I behaved like a child. Stepping into relationships with anyone, child like behavior puts extreme expectations on the other person.
I’m in a relationship like you spoke of above.
One of the behaviors we talked about whilst we were just friends, jealousy.
I think that is a destroyer. Unless there is valid reason for suspicion(then that is an altogether different issue) jealousy is about the person who is jealous, not the person whom they are projecting onto.
I gave up friends in that past relationship.
I do not tolerate jealousy being projected on me. He knew that going in.
I am more then willing to talk about what is going on, but I’m not a target for insecure behavior.
I think that feeling of freedom comes from that place of knowing it all ok.
No eggshell walks, no trying to guess.
No conversations in my head with the other person, me being judge and jury. What a waste of life. Now I talk, and he talks. Not building things up.
I have freedom. My best friend of 25 yrs is a man. My husband knew I would never give up my friend. Period. Now they are friends too. He did have some issues at first, it wasn’t easy. I would have to work through my jealousy demons too if roles were reversed. But, jealousy is a personal journey of exploring those areas that need to grow up.
True freedom = work on jealousy. There is no real trust if the others jealousy keeps one from doing something innocent. Like having opposite sex friends.
Sandra Buonfrate says
Wow! I feel speechless after reading this blog. This is the most beautiful reading i came across describing true love. Thank you.
Good Morning, Marc & Angel,
My husband & I fell deeply in love & we became engaged on
July 12th, 1968 & married on December 7th, 1968 ? ? We truly
have been & still are wonderfully in love ?? ?? Our life motto has
Meant … Doing what’s best for the other person … Even though I
have had many rather serious surgeries & have been in a ? for
several years … my wonderful soul-mate has stayed true to me;
& I feel so blessed … we both really have taken our marriage vows
seriously … for better or worse ; for richer or poorer, in sickness or in
health … we are truly in love & really enjoy doing neat things for each
other … I always try to never complain about all the pain I experience
Daily … as I want to always keep the spark of happiness in our lives.
Not to long ago … when it was raining he asked me Do you know what
the window wipers are telling us … as they go back & forth?? “Not sure”
I replied to which he answered “Together Forever ” !! as he squeezed my
Hand !! How Sweet!! We give each other ” what’s best for the other person … How Wonderful life can be together … even when the curves
In life occur !! How blessed we are … as my husband used to comment
” We work hard & then play hard” !! We’re still making wonderful memories together … now we’re also enjoying our Grandchildren … We
Indeed have so much to be thankful for … including family & many friends !! ? ? ? ???? ? ?
Thanks for All your wonderful work and your book 1000 Little Things … How Encouraging !! ? ? Keep up the great work …
Much Appreciated!! ? ?
Erika Burgos says
“The foundation of love is to let people be unapologetically themselves, and to not distort them to fit our own egotistical ideas of who they “should” be. Otherwise we fall in love only with our own senseless fantasies, and thus miss out entirely on their true beauty.”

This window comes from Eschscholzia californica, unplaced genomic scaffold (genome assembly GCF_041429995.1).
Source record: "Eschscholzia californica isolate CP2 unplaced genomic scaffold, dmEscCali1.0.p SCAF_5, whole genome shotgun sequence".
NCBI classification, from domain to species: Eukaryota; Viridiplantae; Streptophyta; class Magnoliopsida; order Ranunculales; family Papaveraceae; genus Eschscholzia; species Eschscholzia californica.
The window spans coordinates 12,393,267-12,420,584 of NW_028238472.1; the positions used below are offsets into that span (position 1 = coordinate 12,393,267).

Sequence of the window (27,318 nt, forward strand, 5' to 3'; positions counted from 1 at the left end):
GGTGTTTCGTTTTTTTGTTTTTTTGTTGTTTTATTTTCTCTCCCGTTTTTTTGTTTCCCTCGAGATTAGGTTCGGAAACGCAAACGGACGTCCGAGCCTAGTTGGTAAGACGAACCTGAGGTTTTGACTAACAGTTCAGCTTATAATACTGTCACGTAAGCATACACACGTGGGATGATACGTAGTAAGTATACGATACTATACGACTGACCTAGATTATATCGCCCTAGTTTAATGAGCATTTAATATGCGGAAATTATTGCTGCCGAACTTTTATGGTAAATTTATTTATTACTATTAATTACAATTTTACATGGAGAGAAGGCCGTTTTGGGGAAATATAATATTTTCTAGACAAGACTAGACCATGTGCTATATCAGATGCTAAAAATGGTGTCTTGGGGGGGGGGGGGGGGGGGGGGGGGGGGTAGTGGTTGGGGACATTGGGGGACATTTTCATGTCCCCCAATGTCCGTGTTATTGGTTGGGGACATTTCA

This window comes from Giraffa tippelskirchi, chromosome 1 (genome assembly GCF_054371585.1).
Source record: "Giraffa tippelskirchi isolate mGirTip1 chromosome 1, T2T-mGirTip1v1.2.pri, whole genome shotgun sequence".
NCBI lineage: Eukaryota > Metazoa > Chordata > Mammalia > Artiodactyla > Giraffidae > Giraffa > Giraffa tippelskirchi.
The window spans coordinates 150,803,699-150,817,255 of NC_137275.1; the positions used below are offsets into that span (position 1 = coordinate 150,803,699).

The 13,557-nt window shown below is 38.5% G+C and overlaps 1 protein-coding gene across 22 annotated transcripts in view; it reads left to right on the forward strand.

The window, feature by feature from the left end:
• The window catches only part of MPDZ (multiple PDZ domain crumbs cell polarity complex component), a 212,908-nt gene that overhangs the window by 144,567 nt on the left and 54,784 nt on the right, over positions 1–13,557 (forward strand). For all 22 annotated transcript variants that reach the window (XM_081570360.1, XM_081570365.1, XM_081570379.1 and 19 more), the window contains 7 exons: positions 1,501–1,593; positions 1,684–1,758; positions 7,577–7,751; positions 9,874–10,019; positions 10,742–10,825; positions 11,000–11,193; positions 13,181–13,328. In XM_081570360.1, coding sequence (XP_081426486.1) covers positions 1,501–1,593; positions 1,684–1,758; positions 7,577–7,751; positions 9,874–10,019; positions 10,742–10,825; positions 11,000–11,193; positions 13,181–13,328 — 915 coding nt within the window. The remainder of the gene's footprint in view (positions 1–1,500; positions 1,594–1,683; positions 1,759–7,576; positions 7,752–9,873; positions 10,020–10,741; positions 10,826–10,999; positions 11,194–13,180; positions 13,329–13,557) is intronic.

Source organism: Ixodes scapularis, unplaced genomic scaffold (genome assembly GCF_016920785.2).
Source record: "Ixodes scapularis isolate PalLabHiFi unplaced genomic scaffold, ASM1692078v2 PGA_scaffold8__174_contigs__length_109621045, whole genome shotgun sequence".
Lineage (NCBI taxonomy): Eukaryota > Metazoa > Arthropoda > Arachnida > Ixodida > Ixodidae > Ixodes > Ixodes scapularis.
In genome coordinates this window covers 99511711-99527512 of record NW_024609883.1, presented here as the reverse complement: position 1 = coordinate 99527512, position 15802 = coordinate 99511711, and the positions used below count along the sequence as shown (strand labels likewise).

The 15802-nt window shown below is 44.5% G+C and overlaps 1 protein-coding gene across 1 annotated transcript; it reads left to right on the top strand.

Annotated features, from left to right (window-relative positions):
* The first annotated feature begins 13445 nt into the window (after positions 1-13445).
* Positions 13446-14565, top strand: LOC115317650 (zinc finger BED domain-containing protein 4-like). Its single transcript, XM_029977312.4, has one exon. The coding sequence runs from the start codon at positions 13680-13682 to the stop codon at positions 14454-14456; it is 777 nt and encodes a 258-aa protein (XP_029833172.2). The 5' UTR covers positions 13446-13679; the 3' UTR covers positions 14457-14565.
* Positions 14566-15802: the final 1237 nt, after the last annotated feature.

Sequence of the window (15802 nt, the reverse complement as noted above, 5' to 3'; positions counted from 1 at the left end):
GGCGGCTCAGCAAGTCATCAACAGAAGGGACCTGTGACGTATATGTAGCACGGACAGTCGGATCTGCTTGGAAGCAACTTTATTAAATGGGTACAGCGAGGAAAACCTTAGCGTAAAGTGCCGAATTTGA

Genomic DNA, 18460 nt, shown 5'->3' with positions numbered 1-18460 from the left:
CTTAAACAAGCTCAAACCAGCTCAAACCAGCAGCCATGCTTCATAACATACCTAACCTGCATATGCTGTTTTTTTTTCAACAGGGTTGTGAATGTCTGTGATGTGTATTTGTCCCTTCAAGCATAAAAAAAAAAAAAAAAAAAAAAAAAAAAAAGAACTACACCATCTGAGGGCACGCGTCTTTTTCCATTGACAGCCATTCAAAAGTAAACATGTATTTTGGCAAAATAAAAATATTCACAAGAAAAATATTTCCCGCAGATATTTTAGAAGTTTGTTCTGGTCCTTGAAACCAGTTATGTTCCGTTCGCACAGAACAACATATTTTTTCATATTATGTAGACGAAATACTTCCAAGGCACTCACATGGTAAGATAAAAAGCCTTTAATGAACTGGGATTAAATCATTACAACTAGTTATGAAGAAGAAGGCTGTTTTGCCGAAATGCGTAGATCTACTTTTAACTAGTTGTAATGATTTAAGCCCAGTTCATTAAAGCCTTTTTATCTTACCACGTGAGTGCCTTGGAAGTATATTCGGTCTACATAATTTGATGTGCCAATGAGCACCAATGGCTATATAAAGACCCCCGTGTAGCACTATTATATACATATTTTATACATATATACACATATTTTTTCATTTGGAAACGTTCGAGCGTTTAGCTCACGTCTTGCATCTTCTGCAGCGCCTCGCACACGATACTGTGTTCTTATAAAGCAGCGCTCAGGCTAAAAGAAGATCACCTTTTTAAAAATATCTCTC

Wow. *BOOM* This was such a beautifully eloquent sentence and an incredible, smack-you-in-the-face truism. I have been guilty of imposing my own ‘egotistical ideas’ onto others and I see now what a tremendous and arrogant mistake that was. I am thinking of the last breakup that I went through and how this very thing very likely played a big role. I am grateful for the life lesson!
I love your articles and this blog. Never stop writing! ;o)~
Diana S. says
I find myself standing naked in front of the big mirror in the master bathroom a lot. I like what I see even though I am 60 years old. I have had 2 marriages and 1 long term relationship that didn’t end in marriage. The first husband treated me good while dating and after marriage treated me like he owned me. The long term relationship gave me my self respect back but he was emotionally unavailable. The current marriage of 28 years has had it’s ups and downs. While we need to accept people as they are, alcoholism wasn’t something I was willing to put up with. My husband is 120 days sober and we are trying to put the relationship back together. I have accepted all my husband’s other quirks but he has yet to accept mine. And I’ve met another man who I’m so incredibly drawn to. Hard decisions to be made.
Like one of the commenters above, the article took my breath away. I remember what it was like to feel so in love. The article has changed my thinking today. Can I accept my husband as he is? Could I accept the other man as he is? I think I should read your book on happiness that’ sitting on my table.
Thank you so much for your insightful posts.
I loved your article- but I have a question. I got back together with my ex-boyfriend recently, but his idea of getting back together meant “No expectations”, or as you stated, let each other be free, no entitlements. However, in his mind, that means I can Coker over and spend the night a couple nights in a row, then not hear from him for several days, a week, or even longer unless I reach out to him. It also meant we weren’t exclusive. I want ok with that, and decided not to get back together- so, what’s the balance between letting each other be free, but also respecting the other person and not taking them for granted?